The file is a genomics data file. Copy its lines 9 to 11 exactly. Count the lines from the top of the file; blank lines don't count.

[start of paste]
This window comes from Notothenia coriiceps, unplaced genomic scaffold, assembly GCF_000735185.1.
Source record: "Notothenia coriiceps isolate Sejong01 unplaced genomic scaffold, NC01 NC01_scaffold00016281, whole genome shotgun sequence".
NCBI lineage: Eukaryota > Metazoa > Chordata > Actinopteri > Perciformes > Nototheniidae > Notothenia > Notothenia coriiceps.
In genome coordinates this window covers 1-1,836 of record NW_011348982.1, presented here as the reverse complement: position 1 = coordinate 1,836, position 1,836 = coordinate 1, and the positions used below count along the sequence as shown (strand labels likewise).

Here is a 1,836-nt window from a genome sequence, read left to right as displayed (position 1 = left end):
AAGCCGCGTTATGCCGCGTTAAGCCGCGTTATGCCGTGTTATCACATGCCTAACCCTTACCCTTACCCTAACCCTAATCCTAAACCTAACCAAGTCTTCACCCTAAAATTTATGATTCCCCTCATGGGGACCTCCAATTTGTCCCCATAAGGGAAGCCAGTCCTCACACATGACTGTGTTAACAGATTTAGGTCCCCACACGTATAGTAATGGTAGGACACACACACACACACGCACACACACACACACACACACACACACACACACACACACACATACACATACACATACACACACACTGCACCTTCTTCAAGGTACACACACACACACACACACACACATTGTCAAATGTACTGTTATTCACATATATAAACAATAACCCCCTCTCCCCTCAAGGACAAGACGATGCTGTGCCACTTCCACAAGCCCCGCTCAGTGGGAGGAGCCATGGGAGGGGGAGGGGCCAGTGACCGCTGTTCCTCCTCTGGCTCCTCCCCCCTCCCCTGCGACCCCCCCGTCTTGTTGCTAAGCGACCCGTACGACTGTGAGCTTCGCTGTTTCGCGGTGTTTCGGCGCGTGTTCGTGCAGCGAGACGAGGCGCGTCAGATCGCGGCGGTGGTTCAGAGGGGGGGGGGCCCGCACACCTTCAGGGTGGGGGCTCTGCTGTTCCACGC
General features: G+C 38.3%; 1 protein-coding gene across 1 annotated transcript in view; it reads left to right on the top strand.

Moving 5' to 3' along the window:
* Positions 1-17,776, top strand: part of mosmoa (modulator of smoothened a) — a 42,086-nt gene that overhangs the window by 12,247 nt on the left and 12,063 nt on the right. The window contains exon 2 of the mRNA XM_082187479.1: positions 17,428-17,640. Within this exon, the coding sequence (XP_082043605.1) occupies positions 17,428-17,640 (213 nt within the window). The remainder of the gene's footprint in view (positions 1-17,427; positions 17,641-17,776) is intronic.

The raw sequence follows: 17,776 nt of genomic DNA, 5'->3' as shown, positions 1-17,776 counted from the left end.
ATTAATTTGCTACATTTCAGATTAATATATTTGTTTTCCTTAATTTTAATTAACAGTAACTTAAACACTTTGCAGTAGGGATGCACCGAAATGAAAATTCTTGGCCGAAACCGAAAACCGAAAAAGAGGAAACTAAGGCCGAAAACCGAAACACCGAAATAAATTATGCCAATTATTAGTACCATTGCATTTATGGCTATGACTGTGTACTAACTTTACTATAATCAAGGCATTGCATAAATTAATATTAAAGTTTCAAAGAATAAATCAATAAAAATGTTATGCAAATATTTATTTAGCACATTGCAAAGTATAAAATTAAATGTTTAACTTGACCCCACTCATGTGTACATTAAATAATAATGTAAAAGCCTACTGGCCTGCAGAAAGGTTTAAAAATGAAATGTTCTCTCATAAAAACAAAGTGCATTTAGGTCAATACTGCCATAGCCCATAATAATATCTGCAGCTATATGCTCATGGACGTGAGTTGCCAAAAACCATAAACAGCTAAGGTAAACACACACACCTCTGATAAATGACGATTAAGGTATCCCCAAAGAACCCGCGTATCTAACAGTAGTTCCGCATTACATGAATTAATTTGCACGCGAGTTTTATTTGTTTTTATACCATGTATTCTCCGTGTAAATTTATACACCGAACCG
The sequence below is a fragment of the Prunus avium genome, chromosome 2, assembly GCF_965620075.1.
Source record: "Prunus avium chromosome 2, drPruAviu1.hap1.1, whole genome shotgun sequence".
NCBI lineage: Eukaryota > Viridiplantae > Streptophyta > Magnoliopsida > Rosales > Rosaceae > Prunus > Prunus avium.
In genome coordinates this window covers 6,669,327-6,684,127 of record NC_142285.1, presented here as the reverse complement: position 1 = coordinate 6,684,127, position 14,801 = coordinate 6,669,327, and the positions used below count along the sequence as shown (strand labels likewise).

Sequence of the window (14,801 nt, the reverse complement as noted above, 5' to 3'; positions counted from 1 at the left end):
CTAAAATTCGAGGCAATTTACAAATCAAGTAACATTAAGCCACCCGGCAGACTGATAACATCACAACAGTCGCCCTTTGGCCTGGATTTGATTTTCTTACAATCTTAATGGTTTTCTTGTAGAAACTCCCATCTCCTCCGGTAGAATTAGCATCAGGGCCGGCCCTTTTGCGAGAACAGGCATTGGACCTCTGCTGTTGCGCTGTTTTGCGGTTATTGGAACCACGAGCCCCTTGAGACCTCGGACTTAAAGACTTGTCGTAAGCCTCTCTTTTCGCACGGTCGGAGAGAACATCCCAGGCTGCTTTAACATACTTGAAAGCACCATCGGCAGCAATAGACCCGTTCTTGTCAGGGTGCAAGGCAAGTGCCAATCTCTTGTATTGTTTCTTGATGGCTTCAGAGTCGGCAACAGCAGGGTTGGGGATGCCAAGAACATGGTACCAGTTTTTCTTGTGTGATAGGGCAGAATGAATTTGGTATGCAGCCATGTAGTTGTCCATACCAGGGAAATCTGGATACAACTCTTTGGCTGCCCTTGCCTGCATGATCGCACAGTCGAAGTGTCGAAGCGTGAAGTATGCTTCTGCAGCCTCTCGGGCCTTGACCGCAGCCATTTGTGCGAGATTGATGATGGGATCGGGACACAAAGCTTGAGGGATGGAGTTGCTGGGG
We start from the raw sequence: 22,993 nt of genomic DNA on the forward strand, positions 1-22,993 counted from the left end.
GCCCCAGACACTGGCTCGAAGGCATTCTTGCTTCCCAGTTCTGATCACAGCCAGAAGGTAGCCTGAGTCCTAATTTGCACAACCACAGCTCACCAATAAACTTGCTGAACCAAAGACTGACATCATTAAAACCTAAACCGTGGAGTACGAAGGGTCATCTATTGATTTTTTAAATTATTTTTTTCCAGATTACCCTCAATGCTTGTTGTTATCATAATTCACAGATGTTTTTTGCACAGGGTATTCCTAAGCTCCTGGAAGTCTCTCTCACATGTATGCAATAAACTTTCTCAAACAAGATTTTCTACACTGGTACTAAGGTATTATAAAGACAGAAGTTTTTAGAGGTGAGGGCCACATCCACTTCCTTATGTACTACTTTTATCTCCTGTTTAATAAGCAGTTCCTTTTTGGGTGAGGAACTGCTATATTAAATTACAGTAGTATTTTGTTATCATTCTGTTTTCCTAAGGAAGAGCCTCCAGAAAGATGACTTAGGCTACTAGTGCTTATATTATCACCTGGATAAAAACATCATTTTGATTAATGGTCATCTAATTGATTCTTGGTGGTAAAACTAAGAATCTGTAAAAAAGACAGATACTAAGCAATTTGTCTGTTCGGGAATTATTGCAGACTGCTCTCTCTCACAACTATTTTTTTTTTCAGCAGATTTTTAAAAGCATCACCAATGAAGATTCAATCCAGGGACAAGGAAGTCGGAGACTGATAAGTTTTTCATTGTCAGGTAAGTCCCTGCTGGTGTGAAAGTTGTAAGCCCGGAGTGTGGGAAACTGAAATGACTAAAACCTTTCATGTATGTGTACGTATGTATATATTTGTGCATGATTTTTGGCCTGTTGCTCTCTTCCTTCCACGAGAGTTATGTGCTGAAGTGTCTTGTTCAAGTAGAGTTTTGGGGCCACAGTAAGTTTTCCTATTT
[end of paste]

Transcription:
* Positions 1-17,776, top strand: part of mosmoa (modulator of smoothened a) — a 42,086-nt gene that overhangs the window by 12,247 nt on the left and 12,063 nt on the right. The window contains exon 2 of the mRNA XM_082187479.1: positions 17,428-17,640. Within this exon, the coding sequence (XP_082043605.1) occupies positions 17,428-17,640 (213 nt within the window). The remainder of the gene's footprint in view (positions 1-17,427; positions 17,641-17,776) is intronic.

The raw sequence follows: 17,776 nt of genomic DNA, 5'->3' as shown, positions 1-17,776 counted from the left end.
ATTAATTTGCTACATTTCAGATTAATATATTTGTTTTCCTTAATTTTAATTAACAGTAACTTAAACACTTTGCAGTAGGGATGCACCGAAATGAAAATTCTTGGCCGAAACCGAAAACCGAAAAAGAGGAAACTAAGGCCGAAAACCGAAACACCGAAATAAATTATGCCAATTATTAGTACCATTGCATTTATGGCTATGACTGTGTACTAACTTTACTATAATCAAGGCATTGCATAAATTAATATTAAAGTTTCAAAGAATAAATCAATAAAAATGTTATGCAAATATTTATTTAGCACATTGCAAAGTATAAAATTAAATGTTTAACTTGACCCCACTCATGTGTACATTAAATAATAATGTAAAAGCCTACTGGCCTGCAGAAAGGTTTAAAAATGAAATGTTCTCTCATAAAAACAAAGTGCATTTAGGTCAATACTGCCATAGCCCATAATAATATCTGCAGCTATATGCTCATGGACGTGAGTTGCCAAAAACCATAAACAGCTAAGGTAAACACACACACCTCTGATAAATGACGATTAAGGTATCCCCAAAGAACCCGCGTATCTAACAGTAGTTCCGCATTACATGAATTAATTTGCACGCGAGTTTTATTTGTTTTTATACCATGTATTCTCCGTGTAAATTTATACACCGAACCG